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How Risk Reversals Offer a Better Alternative to Trading Stock

Even though the $VIX is very low relative to recent action, the implied volatility skew is very high.

Out of the money puts are expensive, and out of the money calls are cheap.

That tells me that plenty of investors are willing to pay up for protection... a ton of skepticism.

Take the Other Side

Let's say you wanted to take a long position.

You could buy stock....

or you could take advantage of this options skew by putting on a bullish risk reversal.

What is a Risk Reversal?

A bullish r/r is a combination of a put sale and a call buy.

You receive a credit for the put sale, and you have to pay a debit for the call.

Many times, the put will pay for the call.

Here's an example in $CSCO:

Advantages of Risk Reversals

  • you end up with a stock-like position with a fraction of the capital required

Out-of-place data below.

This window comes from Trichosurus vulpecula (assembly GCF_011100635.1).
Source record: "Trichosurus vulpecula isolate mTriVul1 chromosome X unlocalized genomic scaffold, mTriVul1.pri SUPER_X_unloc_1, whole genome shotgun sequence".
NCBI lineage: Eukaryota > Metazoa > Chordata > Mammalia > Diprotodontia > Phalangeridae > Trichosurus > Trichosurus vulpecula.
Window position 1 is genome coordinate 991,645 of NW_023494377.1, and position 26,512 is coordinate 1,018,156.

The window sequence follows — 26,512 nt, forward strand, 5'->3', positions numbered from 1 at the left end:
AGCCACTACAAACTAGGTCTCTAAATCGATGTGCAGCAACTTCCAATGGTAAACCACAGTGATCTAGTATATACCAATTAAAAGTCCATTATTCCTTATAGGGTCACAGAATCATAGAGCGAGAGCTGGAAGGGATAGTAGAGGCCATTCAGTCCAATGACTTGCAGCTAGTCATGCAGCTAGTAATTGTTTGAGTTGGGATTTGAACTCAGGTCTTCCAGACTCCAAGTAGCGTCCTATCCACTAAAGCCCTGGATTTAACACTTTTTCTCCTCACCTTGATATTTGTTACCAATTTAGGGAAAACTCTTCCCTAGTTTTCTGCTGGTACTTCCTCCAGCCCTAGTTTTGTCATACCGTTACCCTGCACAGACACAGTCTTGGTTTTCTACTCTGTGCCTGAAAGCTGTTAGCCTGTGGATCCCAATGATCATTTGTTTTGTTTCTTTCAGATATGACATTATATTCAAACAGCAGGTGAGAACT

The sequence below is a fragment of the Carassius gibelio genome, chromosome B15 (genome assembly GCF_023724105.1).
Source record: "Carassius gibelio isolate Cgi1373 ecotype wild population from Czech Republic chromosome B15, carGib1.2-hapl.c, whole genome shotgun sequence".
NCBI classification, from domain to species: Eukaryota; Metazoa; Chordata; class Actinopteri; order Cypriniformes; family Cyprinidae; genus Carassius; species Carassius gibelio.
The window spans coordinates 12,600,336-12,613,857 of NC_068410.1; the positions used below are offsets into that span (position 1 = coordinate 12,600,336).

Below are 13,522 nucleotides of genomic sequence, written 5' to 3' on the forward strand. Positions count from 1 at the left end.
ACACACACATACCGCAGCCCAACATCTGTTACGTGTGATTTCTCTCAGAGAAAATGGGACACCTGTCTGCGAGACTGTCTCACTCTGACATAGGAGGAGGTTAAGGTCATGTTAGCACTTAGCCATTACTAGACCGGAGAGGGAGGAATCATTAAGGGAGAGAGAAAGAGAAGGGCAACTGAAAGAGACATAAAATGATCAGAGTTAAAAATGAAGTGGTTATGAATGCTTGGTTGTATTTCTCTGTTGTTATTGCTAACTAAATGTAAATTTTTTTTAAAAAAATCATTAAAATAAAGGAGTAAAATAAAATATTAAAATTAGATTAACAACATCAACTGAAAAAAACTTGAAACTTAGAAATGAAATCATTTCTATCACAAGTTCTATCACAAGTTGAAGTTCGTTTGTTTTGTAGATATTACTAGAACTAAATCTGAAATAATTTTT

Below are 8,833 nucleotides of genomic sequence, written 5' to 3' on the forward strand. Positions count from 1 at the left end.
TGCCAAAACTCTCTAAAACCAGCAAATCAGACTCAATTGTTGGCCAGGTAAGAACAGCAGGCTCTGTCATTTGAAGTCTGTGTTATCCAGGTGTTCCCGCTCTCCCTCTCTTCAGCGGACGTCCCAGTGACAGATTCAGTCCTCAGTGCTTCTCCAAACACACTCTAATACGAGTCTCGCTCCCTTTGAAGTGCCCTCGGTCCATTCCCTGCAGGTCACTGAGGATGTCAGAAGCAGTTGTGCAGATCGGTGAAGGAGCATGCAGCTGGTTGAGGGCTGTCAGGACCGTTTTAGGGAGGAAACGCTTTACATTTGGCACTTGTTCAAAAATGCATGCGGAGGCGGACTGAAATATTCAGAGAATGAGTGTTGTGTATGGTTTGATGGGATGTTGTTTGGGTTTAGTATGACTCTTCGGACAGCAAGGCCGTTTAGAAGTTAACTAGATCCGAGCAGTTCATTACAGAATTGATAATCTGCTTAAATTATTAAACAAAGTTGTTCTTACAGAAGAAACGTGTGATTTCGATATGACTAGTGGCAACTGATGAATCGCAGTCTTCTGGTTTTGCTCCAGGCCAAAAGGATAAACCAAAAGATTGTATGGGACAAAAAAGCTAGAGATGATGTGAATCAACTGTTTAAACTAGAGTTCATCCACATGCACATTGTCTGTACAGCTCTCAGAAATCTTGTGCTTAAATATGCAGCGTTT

• you take advantage of the higher implied volatility on the puts
  • if the stock moves against you but stays above the short strike, your losses are minimal into expiration

Disadvantages of Risk Reversals

  • time-decay in the position will eventually come in, so you do need to see a decent move
  • there still is unlimited downside risk so you need to adhere to stop losses just as you would with a long stock position

As long as this elevated skew persists, there will be a natural advantage to this trade over long stock positions.

by Steven Place

Steven Place is the founder and head trader at investingwithoptions.com/